The Empowered Trader by Mark Fechner

Learning to Respond to the Market, not just React

Trading as an Art Form

with 4 comments

I started learning about myself and who I wanted to be when I decided to make music a full-time profession. I was in corporate America during the dot Com era of the early 90’s. After the 3rd computer sales organization closed on me I took a very hard look at what I wanted to do with my life. I had dabbled with music as a side line for a number of years and decided that now was the time to get serious about my craft.

Becoming a professional musician is not for the faint of heart (gee, where have I heard that before?) Going into it I had some romanticized ideas about being a musician and living the musician life. In full disclosure, there were some excellent perks to the gig. I got to play some interesting venues, meet and played with some great players, was the keeper of my own hours and generally had a great time. The down side was that the gigs didn’t always come through, venues were sometimes questionable, audiences were occasionally less than cordial and the money wasn’t always the best.

But through the trials and tribulations of being artistically and financially viable as a musician, I learned some very important lessons about who I wanted to be.

I learned about being in the moment. Not concerning myself with what was in the past and not worrying about what was in the future.

I learned that mistakes are only mistakes if you acknowledge them as mistakes. ‘Mistakes’ became a way for me to express myself in new and interesting directions. Sometimes they worked brilliantly and sometimes they were a complete and utter disaster. More times than not, the only people who could tell were my band mates and my wife.

I learned about not passing judgment. If I walked off the bandstand thinking I stunk up the joint inevitably someone would come up to me and express what a great performance they just heard.

I learned that perceptions are our own personal reality and often have nothing to do with the reality of the rest of the world.

So what do these lessons have to do with trading? Quite a bit. These are the exact lessons I needed to apply as a trader. When I’m asked, “when did you think you ‘made it’ as a trader?”, I have to say it’s when I realized that being in the moment, changing my attitude about ‘mistakes’, not passing judgment on my performance, and realizing that my perception of the market may not be reality were part and parcel to the success of being a trader. These are just as important as having a way of identifying opportunities, proper money management, and risk assessment (more on these topics at a future posting.)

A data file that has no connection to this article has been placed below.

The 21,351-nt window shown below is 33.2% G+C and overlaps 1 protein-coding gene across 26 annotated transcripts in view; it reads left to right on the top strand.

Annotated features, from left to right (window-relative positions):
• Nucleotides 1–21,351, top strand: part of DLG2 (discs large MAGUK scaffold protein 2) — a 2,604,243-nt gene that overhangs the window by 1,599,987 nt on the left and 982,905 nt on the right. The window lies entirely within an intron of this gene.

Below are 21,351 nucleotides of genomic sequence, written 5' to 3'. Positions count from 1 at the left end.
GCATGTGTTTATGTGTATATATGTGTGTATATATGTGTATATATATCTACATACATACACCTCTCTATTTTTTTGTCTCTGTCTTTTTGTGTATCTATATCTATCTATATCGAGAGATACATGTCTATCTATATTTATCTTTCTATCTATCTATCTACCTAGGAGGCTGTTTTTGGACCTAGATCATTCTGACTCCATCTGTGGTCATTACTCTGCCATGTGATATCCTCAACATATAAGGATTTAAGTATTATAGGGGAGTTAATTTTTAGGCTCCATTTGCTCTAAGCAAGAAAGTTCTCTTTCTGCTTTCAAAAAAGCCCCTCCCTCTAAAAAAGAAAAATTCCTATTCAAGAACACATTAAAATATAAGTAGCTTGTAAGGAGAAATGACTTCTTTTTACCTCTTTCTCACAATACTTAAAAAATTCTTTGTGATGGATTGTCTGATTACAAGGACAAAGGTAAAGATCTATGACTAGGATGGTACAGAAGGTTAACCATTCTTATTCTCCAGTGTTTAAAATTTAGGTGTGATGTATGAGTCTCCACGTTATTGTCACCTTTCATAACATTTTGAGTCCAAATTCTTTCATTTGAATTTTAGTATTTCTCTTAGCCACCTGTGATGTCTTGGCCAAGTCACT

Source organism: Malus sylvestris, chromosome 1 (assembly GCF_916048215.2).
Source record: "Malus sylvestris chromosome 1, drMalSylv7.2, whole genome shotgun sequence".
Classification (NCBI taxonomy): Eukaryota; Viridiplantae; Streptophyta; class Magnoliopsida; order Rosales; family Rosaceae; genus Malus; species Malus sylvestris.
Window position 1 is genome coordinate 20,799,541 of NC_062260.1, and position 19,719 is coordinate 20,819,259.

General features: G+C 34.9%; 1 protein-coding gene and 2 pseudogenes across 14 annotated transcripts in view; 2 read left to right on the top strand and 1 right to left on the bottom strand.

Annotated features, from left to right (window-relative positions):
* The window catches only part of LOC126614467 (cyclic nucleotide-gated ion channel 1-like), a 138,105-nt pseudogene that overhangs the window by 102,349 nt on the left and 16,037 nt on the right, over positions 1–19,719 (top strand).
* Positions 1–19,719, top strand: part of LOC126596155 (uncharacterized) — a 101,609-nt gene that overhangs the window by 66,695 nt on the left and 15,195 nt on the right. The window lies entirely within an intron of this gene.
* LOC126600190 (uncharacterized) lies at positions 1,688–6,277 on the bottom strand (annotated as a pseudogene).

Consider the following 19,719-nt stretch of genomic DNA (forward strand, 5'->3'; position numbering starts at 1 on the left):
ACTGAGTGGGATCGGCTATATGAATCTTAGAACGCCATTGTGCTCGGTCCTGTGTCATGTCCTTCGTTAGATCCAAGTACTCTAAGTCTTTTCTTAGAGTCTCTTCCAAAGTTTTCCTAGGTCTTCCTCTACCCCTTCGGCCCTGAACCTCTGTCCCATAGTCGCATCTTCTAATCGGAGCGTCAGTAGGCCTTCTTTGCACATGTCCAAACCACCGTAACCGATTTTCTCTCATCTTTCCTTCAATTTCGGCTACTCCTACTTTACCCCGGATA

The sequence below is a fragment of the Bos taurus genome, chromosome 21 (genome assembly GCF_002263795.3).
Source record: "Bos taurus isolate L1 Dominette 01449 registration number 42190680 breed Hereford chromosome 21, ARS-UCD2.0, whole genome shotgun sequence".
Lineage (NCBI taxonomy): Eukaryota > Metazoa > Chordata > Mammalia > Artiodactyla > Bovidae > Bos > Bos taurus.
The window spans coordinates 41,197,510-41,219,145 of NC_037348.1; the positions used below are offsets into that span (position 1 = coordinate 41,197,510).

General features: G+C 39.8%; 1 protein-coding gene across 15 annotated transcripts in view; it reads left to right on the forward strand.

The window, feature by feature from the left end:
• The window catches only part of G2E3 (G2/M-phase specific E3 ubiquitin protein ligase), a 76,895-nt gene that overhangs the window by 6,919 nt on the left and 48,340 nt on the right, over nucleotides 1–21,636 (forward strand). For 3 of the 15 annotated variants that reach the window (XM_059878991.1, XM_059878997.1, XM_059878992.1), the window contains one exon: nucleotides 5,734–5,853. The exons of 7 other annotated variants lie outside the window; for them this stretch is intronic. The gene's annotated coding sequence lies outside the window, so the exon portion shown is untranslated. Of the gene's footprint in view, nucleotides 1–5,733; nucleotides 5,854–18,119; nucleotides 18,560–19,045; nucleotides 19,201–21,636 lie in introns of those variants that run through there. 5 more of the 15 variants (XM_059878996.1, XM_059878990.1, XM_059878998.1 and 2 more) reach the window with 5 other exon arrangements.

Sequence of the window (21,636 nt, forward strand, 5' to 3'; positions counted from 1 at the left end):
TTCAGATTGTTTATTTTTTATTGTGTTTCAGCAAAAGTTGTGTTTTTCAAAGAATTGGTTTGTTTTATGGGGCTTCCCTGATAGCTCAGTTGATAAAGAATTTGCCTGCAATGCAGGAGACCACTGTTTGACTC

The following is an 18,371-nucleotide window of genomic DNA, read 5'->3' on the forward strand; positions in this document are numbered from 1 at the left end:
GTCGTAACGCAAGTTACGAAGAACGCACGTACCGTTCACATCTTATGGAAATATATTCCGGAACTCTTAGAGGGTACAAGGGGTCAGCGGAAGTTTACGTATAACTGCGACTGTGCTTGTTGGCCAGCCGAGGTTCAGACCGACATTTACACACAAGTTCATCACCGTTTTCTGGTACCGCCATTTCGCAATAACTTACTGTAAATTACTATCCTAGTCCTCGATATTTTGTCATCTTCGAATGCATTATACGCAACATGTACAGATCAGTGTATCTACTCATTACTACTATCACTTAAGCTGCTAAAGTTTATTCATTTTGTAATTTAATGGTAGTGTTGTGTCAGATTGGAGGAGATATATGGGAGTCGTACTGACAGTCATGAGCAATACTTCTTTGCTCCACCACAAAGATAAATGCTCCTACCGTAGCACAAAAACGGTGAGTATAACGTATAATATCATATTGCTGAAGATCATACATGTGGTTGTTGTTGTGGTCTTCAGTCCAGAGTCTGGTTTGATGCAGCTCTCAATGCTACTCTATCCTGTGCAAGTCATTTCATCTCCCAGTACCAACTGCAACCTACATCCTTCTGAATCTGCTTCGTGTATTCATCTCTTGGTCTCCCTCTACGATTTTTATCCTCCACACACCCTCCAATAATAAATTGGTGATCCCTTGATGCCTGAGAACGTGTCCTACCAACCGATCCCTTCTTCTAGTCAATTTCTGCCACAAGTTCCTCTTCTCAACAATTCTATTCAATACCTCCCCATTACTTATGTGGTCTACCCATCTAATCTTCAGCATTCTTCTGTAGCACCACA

The Art of Trading comes with the practice of these lessons. If a magic pill existed that allowed me to live in the moment, or change my attitude about mistakes, I would buy it in a heartbeat and stock up on the supply. For better or worse, I don’t know of such a wonder drug and therefore have to rely on myself to make those adjustments.

The good news is that those adjustments are possible but they’re not quick and they don’t come without sweat. Those adjustments are going to be a topic of future postings.

Mark
eTradingCoach

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Written by etradingcoach

February 11, 2012 at 4:16 am

4 Responses

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  1. […] a previous posting, I talked about trading as an art form. I based that statement from my experience as a musician for many years. Trading has more in common […]

  2. […] is the reason why I dedicate a number of postings to mindfulness, being in the moment, and the art of the trade. Our mental state of mind has more to do with our success in the market then any method or trading […]

  3. […] world will change as we develop new skills and perceptions about the market.  I often talk about trading as an art form.  As the market changes, so must we change to adapt.  What I’m looking at today, may not be […]

  4. […] The Artist Way.  Don’t let the title of the book deceive you.  I have spoken about trading being more of an art form than a science. So this shouldn’t be a […]


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